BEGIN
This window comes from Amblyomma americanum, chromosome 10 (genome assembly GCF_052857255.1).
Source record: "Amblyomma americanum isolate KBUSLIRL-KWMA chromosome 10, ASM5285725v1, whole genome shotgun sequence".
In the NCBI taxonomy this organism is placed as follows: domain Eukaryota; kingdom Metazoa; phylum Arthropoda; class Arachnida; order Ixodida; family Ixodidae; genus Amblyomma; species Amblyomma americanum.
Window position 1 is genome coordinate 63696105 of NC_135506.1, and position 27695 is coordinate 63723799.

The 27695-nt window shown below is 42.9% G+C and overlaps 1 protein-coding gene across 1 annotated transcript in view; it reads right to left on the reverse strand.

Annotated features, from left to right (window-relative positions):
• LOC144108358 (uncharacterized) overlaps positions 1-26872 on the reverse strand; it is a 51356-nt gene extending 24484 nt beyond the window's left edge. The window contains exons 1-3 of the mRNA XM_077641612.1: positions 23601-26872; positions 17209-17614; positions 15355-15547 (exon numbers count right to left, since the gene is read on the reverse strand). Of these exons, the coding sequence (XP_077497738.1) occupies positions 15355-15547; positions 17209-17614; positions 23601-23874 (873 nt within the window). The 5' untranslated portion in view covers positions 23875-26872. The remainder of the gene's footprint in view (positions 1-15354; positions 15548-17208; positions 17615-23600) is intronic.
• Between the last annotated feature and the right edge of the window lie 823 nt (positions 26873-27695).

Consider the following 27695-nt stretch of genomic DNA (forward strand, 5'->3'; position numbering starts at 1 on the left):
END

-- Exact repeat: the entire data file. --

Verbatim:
This window comes from Amblyomma americanum, chromosome 10 (genome assembly GCF_052857255.1).
Source record: "Amblyomma americanum isolate KBUSLIRL-KWMA chromosome 10, ASM5285725v1, whole genome shotgun sequence".
In the NCBI taxonomy this organism is placed as follows: domain Eukaryota; kingdom Metazoa; phylum Arthropoda; class Arachnida; order Ixodida; family Ixodidae; genus Amblyomma; species Amblyomma americanum.
Window position 1 is genome coordinate 63696105 of NC_135506.1, and position 27695 is coordinate 63723799.

The 27695-nt window shown below is 42.9% G+C and overlaps 1 protein-coding gene across 1 annotated transcript in view; it reads right to left on the reverse strand.

Annotated features, from left to right (window-relative positions):
• LOC144108358 (uncharacterized) overlaps positions 1-26872 on the reverse strand; it is a 51356-nt gene extending 24484 nt beyond the window's left edge. The window contains exons 1-3 of the mRNA XM_077641612.1: positions 23601-26872; positions 17209-17614; positions 15355-15547 (exon numbers count right to left, since the gene is read on the reverse strand). Of these exons, the coding sequence (XP_077497738.1) occupies positions 15355-15547; positions 17209-17614; positions 23601-23874 (873 nt within the window). The 5' untranslated portion in view covers positions 23875-26872. The remainder of the gene's footprint in view (positions 1-15354; positions 15548-17208; positions 17615-23600) is intronic.
• Between the last annotated feature and the right edge of the window lie 823 nt (positions 26873-27695).

Consider the following 27695-nt stretch of genomic DNA (forward strand, 5'->3'; position numbering starts at 1 on the left):